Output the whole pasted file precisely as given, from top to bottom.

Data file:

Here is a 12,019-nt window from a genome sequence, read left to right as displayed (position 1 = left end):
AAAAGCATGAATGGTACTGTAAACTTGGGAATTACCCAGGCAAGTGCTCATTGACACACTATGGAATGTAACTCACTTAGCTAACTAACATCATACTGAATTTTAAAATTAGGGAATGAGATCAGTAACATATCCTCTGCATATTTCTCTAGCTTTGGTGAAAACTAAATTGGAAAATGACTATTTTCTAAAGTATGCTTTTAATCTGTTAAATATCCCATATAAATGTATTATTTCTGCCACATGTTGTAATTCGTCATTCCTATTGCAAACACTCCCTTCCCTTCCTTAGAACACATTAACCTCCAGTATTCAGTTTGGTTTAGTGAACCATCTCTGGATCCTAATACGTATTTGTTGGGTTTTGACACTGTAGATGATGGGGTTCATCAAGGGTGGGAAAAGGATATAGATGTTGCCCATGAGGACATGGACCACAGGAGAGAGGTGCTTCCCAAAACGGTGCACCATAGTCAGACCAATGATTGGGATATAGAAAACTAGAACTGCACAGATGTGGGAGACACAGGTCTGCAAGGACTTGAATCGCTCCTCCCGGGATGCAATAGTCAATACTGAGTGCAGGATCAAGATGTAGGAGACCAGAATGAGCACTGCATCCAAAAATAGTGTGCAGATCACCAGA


Here is a 12,019-nt window from a genome sequence, read left to right as displayed (position 1 = left end):
AAAAGCATGAATGGTACTGTAAACTTGGGAATTACCCAGGCAAGTGCTCATTGACACACTATGGAATGTAACTCACTTAGCTAACTAACATCATACTGAATTTTAAAATTAGGGAATGAGATCAGTAACATATCCTCTGCATATTTCTCTAGCTTTGGTGAAAACTAAATTGGAAAATGACTATTTTCTAAAGTATGCTTTTAATCTGTTAAATATCCCATATAAATGTATTATTTCTGCCACATGTTGTAATTCGTCATTCCTATTGCAAACACTCCCTTCCCTTCCTTAGAACACATTAACCTCCAGTATTCAGTTTGGTTTAGTGAACCATCTCTGGATCCTAATACGTATTTGTTGGGTTTTGACACTGTAGATGATGGGGTTCATCAAGGGTGGGAAAAGGATATAGATGTTGCCCATGAGGACATGGACCACAGGAGAGAGGTGCTTCCCAAAACGGTGCACCATAGTCAGACCAATGATTGGGATATAGAAAACTAGAACTGCACAGATGTGGGAGACACAGGTCTGCAAGGACTTGAATCGCTCCTCCCGGGATGCAATAGTCAATACTGAGTGCAGGATCAAGATGTAGGAGACCAGAATGAGCACTGCATCCAAAAATAGTGTGCAGATCACCAGA